My best news of the year, and the reason why I’m spending the Spring in China, is that I’m doing a new book on tea. Better still, I’m doing it with a friend, Tim d’Offay, of Postcard Teas in Mayfair, London. Together with his wife Asako and brilliant creative director Lu Zhou, Tim has created a very special tea business. Unique, actually, in the West, because not only are Postcard Teas highly discriminating (small growers farming less than 15 acres, sustainable, no agrochemicals, no pesticides), but they were the first to put the name of the individual tea maker on their packets.
That might sound obvious — it did to me — but the tea business remains strangely anonymous. Unlike wine, for example, where you’d expect to know at least where the vineyard is, and hopefully a lot more about what went into the making of it, with tea you’re not likely to get much further than the brand label, which is more than likely to be Twinings, Tetley or PG Tips. When the Independent in a review of tea drinking in Britain calls Darjeeling and Assam ‘speciality blends”, you know something is seriously wrong. That’s like calling Bordeaux and Burgundy speciality wines!
Photography, of course, is always specific, never general. It’s one time in one place, and so is exactly about provenance and terroir, and that’s what drew me to tea in the first place. The start of it all was my 2011 book Tea Horse Road, which I was presenting yet again a couple of weeks ago at the Emirates Literary Festival. As well as introducing me to a very special type of tea, Pu’er, this book eventually led to Wai Mun Tye, then head of marketing at Barclays Wealth Management Asia, commissioning the book Life of Tea. She also came up with that evocative title.
I was a little coy about it in January-of-last-year’s Newsletter because it was a corporate commission, but what made it highly unusual was that it was also a full-on 288-page large-format photographic book, weighing in at three kilos — the kind that would normally be a trade edition from a big publisher. Such a pity that didn’t happen, but now, in a different form, it will. That’s why I’m here in Shanghai, making arrangements to cover some of the tea mountains that I missed on the earlier shooting.
Apart from the lousy weather (need to wait for the rain to stop for the picking), the two best known teas that I want to shoot are posing problems. They are Tie Guan Yin (Iron Goddess of Mercy) and Bi Luo Chun (Green Snail Spring), both with massive reputations and history. These two are so famous that they’re comprehensively exploited, on the principle that if you have a good thing, commercialise it to the maximum. Never mind tradition and artisanal care or the soil or plant cover. People are going to buy them anyway and pay high prices because they’re told these are great teas. Which they once were, as my friend Ellen Kong demonstrates when she serves a 30-year-old Tie Guan Yin in her gallery on Yongfu Lu in the French Concession….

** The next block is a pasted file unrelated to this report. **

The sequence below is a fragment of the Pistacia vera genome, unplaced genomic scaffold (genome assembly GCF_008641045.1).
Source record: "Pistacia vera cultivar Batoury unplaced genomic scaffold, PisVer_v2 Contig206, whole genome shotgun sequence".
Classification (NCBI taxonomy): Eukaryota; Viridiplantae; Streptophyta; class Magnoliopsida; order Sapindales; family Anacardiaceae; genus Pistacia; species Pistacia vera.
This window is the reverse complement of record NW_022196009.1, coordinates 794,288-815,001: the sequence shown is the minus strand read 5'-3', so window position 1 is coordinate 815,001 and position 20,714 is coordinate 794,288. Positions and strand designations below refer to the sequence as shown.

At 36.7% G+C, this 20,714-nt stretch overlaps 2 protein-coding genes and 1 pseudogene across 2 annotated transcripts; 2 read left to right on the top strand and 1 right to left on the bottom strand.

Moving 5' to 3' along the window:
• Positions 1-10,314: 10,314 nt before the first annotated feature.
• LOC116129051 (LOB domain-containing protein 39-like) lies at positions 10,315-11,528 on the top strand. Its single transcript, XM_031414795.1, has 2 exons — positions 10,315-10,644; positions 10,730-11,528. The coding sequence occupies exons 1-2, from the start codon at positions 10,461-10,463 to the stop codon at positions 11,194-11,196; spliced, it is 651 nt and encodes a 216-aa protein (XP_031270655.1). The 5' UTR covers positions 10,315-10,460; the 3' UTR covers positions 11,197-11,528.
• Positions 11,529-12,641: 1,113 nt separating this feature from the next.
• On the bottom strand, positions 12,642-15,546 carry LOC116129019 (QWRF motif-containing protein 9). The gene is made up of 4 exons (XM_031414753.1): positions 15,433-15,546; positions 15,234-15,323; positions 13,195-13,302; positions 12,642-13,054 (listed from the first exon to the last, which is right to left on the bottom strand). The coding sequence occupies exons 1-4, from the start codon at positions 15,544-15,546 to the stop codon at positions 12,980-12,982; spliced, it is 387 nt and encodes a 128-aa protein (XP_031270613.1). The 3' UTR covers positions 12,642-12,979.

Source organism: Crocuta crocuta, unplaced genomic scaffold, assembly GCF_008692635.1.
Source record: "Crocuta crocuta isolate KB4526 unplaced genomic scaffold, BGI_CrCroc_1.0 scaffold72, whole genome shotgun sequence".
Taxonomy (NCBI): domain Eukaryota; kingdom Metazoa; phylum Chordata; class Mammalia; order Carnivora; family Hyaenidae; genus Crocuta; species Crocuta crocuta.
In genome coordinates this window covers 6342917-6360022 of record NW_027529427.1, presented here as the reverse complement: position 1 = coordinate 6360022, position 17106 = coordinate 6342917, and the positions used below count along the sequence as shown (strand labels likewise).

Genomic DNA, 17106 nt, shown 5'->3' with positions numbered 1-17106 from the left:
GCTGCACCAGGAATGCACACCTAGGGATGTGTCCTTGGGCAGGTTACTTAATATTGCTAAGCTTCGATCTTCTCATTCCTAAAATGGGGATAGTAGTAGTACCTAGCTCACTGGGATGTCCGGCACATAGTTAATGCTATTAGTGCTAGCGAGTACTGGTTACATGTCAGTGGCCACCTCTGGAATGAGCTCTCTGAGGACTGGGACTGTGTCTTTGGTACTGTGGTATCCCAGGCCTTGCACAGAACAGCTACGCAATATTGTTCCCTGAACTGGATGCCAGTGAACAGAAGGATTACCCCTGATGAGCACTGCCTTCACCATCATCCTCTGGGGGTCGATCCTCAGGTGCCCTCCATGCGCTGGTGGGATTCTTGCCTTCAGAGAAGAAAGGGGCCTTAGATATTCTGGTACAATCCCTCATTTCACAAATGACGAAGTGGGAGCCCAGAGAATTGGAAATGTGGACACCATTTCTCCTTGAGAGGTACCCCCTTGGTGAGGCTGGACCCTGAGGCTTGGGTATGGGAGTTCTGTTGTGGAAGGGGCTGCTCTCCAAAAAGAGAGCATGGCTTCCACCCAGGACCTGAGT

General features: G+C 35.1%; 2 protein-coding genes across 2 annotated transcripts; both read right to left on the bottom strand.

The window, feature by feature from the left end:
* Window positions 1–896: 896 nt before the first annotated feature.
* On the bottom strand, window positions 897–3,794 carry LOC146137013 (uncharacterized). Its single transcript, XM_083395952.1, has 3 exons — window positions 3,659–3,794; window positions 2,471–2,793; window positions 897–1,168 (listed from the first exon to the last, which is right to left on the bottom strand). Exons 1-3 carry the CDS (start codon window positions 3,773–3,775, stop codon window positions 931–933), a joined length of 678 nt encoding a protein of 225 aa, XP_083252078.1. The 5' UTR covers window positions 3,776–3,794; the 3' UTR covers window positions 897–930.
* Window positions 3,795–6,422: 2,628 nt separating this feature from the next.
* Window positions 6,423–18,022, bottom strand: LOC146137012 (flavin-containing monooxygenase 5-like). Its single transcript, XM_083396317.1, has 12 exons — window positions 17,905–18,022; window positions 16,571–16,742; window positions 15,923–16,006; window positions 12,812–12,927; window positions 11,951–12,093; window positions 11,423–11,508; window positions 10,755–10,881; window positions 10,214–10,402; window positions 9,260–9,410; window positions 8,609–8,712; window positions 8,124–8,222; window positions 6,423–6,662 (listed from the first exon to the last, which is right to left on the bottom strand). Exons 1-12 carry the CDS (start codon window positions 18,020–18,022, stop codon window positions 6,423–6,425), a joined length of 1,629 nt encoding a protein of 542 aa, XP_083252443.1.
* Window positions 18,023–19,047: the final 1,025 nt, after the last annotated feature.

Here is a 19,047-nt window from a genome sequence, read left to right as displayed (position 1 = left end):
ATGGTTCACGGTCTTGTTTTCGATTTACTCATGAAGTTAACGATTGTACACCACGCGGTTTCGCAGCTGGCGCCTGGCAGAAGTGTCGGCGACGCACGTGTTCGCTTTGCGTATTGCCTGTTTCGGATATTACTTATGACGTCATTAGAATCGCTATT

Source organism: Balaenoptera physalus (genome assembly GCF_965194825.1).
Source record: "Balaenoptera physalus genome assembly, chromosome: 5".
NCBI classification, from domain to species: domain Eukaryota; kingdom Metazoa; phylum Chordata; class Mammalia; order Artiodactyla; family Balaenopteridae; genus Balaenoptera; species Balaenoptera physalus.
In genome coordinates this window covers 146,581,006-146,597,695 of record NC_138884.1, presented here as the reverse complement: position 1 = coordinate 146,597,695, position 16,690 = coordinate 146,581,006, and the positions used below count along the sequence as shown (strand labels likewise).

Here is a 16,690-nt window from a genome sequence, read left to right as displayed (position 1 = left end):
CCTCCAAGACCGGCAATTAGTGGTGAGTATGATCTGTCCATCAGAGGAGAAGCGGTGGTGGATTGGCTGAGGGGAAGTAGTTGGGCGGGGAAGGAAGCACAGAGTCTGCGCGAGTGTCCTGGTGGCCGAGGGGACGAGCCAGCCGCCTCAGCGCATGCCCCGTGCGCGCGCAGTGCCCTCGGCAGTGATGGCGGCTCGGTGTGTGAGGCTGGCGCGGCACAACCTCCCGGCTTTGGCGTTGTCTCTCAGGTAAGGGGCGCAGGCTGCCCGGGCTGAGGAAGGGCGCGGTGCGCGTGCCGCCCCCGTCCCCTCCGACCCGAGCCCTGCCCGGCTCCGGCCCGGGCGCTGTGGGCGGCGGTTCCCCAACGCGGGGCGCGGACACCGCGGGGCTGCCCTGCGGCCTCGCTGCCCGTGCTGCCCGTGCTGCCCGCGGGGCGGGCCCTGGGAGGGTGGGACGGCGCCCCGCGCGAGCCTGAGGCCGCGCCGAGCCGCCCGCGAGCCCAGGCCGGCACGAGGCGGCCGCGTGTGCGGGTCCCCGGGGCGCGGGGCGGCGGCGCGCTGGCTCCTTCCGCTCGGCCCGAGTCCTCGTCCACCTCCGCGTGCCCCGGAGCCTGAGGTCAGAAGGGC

As for modern hand-crafted organic tea, Ellen has given up on trying to find a good, traditionally made Tie Guan Yin, as has Tim. One day we visit one of her mentors in tea, and come away no wiser, despite tasting exquisite other teas and having a wonderful dinner en famille. He deals in all the top Chinese varieties, but one of the points he makes is that even if you do find a good small grower, the danger is that this supplier will soon be overwhelmed by other buyers and offers. As he says, a good buyer’s principle is ‘the more secret, the safer’, and that’s pretty well all he says on Tie Guan Yin, although he’s eloquent at length on tea philosophy and its relationship with Daoism. Maybe I’ll have a better idea this week when I fly down to Anxi to see for myself.
…and a look at a new medium
If you’ve looked at my Instagram account in the last couple of weeks, you’ll have seen a few experiments with cinemagraphs (yes, the word’s also new). I’m not quite sure why I became interested, apart from writing an article for my client Manfrotto, but they’ve certainly become fashionable, and are even turning up in advertising campaigns. They’re a hybrid between motion picture and still picture, hence the name, but there’s more to it than that. Being half-and-half of anything isn’t particularly exciting, and easily dismissed as not quite this and not quite that, but cinemagraphs generate a different, and positive response. This isn’t just opinion. The proof is in viewing and engagement rates. Engagement rates are the proportion of people who look at your work online and then do something about it, clicking to find out more or to buy or approve. It’s a flexible definition, and not aways as useful as some people claim it to be, but there’s no doubt that the higher the better. And just by posting a few on Instagram I can see that they easily double the attention that a normal video gets (Instagram videos for me are generally a pan-and-zoom over a still image).
At first glance, a cinemagraph looks like a still photograph, except that some part of it, often quite small, is in constant motion like a video. It’s that slight delay in noticing, and the attendant surprise, that gives cinemagraphs their appeal. The basic principle behind creating one is to take a short video sequence, freeze one frame of it, and allow a small area within that frozen frame to continue playing as motion — in a loop so that it continues endlessly. That’s straightforward enough, but the interesting part is finding or devising scenes that will surprise. This is after all a gimmick, and will be fun for a while, but I somehow don’t see it entering the permanent collection of major art museums. Already, the obvious choice of scenes with flowing water (only the water moves) is becoming a little too familiar. Meanwhile, here’s one you’re not likely to see too often. Though I may look back at this in a year’s time and wince.